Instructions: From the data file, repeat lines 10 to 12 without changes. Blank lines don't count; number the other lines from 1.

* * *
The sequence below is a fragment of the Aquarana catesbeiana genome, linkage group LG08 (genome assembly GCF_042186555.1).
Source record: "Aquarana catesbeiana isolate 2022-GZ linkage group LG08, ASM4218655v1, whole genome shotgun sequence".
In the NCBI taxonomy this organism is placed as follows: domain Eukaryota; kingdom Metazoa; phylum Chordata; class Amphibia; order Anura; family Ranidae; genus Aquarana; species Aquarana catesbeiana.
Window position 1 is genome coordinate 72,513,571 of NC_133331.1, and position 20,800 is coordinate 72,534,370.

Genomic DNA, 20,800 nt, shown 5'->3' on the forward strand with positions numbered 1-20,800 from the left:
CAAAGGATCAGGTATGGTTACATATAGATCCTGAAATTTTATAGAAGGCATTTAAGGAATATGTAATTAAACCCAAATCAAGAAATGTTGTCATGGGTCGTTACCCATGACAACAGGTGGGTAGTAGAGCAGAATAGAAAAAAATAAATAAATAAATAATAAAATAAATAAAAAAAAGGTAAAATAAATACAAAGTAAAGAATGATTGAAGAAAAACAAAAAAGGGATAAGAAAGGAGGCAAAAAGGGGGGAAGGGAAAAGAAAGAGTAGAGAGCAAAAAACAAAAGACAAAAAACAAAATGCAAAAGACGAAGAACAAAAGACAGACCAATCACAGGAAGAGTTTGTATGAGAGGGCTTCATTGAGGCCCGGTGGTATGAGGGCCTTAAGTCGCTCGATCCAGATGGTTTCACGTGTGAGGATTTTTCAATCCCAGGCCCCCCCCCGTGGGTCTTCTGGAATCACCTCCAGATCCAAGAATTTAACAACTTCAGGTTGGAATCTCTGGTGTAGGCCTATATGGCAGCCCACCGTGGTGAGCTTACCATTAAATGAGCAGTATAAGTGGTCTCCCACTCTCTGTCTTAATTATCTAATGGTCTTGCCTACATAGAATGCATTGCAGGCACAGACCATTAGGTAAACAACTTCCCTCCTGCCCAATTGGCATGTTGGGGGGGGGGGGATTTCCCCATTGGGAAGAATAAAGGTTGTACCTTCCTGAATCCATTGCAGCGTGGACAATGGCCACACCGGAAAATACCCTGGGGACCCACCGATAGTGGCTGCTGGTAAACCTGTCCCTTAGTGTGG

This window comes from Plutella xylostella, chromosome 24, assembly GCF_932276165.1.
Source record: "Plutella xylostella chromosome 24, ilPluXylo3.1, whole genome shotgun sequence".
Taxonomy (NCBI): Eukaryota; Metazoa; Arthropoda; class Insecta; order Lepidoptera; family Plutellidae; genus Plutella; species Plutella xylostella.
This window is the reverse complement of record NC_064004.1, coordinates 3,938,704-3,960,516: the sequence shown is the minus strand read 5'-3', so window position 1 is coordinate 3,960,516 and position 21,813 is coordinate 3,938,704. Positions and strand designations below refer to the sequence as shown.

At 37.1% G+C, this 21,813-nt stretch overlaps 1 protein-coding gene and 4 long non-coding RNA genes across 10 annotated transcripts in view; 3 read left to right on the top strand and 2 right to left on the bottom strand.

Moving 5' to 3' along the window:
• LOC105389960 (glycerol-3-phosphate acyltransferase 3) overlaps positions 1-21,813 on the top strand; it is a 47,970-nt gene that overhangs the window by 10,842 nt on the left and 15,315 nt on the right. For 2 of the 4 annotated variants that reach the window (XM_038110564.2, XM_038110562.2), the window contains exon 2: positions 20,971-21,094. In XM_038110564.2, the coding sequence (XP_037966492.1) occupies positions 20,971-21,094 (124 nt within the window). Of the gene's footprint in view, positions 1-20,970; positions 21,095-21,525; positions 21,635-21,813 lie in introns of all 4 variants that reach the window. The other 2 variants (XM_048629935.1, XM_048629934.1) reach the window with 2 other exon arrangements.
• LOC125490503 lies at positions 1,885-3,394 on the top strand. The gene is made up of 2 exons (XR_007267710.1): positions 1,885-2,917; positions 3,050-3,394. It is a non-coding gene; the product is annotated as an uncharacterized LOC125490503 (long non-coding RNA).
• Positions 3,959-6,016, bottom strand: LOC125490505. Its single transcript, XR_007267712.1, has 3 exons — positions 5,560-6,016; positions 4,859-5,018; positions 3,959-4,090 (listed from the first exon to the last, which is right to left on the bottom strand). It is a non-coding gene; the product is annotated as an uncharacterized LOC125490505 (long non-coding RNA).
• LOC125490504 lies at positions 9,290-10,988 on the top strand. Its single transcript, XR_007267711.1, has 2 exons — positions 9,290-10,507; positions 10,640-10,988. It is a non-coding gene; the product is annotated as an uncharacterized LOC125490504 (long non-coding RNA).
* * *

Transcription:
This window is the reverse complement of record NC_064004.1, coordinates 3,938,704-3,960,516: the sequence shown is the minus strand read 5'-3', so window position 1 is coordinate 3,960,516 and position 21,813 is coordinate 3,938,704. Positions and strand designations below refer to the sequence as shown.

At 37.1% G+C, this 21,813-nt stretch overlaps 1 protein-coding gene and 4 long non-coding RNA genes across 10 annotated transcripts in view; 3 read left to right on the top strand and 2 right to left on the bottom strand.

Moving 5' to 3' along the window: